An emergency protection order (EPO) is a court order to be made in an emergency where it can be shown that unless emergency action is taken, the child will be at risk of significant harm. An EPO allows but does not require, the removal of a child to accommodation or the keeping of a child where they are currently accommodated. A local authority can also apply for an EPO to obtain access to a child, where that is being unreasonably refused and it is urgent to do so when carrying out a child protection investigation.
The court, in exercising its discretion, must apply the welfare principle, ie the child’s welfare will be the court’s paramount consideration.
The court’s considerations must include:
- why it is necessary to remove the child as a matter of urgency
- whether there is any alternative way of protecting the child, for example by the alleged abuser leaving the child’s home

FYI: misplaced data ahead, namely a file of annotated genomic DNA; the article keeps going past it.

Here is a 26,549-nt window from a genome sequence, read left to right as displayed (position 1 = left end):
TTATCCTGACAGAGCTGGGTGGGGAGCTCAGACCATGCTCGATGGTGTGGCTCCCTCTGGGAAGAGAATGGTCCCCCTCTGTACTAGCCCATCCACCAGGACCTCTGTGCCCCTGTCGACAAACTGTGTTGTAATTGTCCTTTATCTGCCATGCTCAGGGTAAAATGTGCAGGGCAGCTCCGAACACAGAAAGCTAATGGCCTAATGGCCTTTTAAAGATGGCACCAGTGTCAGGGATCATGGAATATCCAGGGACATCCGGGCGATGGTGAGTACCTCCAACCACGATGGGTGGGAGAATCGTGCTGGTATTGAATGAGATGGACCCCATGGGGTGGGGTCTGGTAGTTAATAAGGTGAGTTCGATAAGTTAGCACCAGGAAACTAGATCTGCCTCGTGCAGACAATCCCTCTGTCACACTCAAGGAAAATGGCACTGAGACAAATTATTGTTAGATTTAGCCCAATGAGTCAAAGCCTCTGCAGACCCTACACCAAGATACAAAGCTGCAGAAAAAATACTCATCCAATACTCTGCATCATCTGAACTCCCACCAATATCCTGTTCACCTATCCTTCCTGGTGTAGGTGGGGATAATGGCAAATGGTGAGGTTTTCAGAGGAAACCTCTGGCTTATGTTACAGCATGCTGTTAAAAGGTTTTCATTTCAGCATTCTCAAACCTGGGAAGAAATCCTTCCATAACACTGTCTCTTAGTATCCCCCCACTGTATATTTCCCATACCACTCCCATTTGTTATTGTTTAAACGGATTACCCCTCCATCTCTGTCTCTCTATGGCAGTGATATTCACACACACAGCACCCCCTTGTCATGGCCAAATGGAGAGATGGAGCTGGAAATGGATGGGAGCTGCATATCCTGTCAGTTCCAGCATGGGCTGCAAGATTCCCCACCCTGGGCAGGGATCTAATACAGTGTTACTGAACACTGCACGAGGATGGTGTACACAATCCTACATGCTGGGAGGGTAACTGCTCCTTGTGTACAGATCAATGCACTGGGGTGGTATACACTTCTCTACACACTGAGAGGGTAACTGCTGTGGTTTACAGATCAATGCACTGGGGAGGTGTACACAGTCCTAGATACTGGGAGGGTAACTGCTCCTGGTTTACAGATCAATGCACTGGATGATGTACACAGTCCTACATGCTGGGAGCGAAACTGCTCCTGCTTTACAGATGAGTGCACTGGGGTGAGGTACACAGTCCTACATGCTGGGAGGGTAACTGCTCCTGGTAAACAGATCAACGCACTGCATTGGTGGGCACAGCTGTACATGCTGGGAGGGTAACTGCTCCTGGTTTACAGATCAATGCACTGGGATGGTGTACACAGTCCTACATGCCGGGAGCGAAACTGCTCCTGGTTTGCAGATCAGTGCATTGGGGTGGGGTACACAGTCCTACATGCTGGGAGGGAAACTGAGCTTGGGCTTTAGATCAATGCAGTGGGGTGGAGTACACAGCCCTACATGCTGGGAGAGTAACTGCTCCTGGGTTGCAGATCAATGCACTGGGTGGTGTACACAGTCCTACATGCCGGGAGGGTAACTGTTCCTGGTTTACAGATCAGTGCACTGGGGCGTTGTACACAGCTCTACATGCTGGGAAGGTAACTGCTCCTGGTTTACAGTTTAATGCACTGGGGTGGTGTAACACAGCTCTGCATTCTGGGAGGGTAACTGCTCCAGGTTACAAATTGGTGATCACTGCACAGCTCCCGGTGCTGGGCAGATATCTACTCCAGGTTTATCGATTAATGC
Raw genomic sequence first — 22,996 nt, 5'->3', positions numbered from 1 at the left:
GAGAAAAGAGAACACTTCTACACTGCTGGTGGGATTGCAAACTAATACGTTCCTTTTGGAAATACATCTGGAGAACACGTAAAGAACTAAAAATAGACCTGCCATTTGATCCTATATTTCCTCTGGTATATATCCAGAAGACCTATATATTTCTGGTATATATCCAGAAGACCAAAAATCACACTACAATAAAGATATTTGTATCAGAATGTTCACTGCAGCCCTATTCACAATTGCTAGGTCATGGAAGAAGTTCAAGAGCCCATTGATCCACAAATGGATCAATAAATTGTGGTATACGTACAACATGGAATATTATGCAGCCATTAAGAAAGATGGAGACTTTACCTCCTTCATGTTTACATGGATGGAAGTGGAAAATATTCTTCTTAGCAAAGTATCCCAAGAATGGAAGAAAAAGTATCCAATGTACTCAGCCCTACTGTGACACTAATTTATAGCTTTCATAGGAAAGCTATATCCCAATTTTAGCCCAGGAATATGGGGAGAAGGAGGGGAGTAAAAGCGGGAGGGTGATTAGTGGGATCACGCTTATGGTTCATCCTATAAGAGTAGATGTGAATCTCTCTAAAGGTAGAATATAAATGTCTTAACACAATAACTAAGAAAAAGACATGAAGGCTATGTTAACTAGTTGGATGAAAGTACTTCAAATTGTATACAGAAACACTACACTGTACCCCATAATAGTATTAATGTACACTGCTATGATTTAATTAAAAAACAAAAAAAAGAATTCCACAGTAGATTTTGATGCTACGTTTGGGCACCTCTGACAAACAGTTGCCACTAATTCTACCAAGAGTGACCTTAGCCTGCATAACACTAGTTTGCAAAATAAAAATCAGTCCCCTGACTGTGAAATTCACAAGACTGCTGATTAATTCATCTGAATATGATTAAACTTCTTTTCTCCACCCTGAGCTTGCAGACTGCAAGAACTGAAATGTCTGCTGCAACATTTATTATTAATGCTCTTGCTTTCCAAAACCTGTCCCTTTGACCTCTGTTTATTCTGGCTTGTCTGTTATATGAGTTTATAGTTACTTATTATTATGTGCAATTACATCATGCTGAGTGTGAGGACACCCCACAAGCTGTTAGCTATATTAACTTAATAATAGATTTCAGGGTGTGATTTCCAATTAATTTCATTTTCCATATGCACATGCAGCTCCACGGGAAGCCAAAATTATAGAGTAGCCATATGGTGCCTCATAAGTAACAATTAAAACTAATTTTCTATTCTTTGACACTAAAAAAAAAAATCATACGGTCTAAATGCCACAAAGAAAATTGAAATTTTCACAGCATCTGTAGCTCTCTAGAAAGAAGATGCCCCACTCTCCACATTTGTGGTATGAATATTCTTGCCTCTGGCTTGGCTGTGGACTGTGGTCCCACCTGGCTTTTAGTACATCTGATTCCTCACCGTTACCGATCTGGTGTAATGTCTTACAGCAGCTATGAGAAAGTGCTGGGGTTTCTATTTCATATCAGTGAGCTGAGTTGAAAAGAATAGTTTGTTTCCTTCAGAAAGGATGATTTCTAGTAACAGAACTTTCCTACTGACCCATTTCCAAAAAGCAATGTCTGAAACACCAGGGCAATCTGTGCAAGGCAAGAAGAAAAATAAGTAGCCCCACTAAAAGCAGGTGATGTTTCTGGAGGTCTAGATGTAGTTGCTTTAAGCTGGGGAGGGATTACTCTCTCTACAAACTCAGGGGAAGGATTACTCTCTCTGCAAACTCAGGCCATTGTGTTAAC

- whether the child’s removal can be achieved with the co-operation of their carers
An EPO should be the last and not first resort due to its serious consequences for the child. The order should be both necessary and proportionate and the least interventionist solution consistent with the child’s immediate safety.
The risk of significant harm must be assessed, and the court may make an EPO where there is reasonable cause to believe that the child is likely to suffer significant harm if:
- the child is not removed to accommodation provided by or on behalf of the applicant, or
- the child does not remain in the place in which it is being accommodated at the time of the application
The test is objective, and the court’s belief must be satisfied, ie the court has reasonable cause to believe that the child is likely to suffer significant harm